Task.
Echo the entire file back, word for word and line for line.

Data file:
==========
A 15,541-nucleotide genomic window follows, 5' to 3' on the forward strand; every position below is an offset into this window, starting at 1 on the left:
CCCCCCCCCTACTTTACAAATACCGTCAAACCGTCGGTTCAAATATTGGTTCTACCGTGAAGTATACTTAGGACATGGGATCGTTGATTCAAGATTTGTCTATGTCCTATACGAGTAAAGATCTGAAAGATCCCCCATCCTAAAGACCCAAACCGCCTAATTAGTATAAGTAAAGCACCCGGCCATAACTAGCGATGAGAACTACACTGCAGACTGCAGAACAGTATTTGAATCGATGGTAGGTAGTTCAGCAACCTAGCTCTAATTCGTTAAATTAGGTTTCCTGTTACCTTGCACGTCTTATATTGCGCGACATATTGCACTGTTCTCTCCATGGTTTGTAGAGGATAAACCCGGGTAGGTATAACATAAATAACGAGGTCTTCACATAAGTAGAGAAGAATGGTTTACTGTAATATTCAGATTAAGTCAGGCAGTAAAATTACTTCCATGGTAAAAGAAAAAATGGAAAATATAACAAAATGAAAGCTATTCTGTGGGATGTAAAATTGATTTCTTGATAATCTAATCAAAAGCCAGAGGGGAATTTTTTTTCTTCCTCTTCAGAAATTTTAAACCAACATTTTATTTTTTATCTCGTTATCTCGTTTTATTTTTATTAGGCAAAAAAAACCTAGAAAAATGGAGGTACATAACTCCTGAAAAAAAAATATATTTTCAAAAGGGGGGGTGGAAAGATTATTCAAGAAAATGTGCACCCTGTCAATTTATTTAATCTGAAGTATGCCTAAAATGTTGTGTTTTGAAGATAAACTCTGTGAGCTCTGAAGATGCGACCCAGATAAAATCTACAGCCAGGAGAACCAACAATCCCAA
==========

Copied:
A 15,541-nucleotide genomic window follows, 5' to 3' on the forward strand; every position below is an offset into this window, starting at 1 on the left:
CCCCCCCCCTACTTTACAAATACCGTCAAACCGTCGGTTCAAATATTGGTTCTACCGTGAAGTATACTTAGGACATGGGATCGTTGATTCAAGATTTGTCTATGTCCTATACGAGTAAAGATCTGAAAGATCCCCCATCCTAAAGACCCAAACCGCCTAATTAGTATAAGTAAAGCACCCGGCCATAACTAGCGATGAGAACTACACTGCAGACTGCAGAACAGTATTTGAATCGATGGTAGGTAGTTCAGCAACCTAGCTCTAATTCGTTAAATTAGGTTTCCTGTTACCTTGCACGTCTTATATTGCGCGACATATTGCACTGTTCTCTCCATGGTTTGTAGAGGATAAACCCGGGTAGGTATAACATAAATAACGAGGTCTTCACATAAGTAGAGAAGAATGGTTTACTGTAATATTCAGATTAAGTCAGGCAGTAAAATTACTTCCATGGTAAAAGAAAAAATGGAAAATATAACAAAATGAAAGCTATTCTGTGGGATGTAAAATTGATTTCTTGATAATCTAATCAAAAGCCAGAGGGGAATTTTTTTTCTTCCTCTTCAGAAATTTTAAACCAACATTTTATTTTTTATCTCGTTATCTCGTTTTATTTTTATTAGGCAAAAAAAACCTAGAAAAATGGAGGTACATAACTCCTGAAAAAAAAATATATTTTCAAAAGGGGGGGTGGAAAGATTATTCAAGAAAATGTGCACCCTGTCAATTTATTTAATCTGAAGTATGCCTAAAATGTTGTGTTTTGAAGATAAACTCTGTGAGCTCTGAAGATGCGACCCAGATAAAATCTACAGCCAGGAGAACCAACAATCCCAA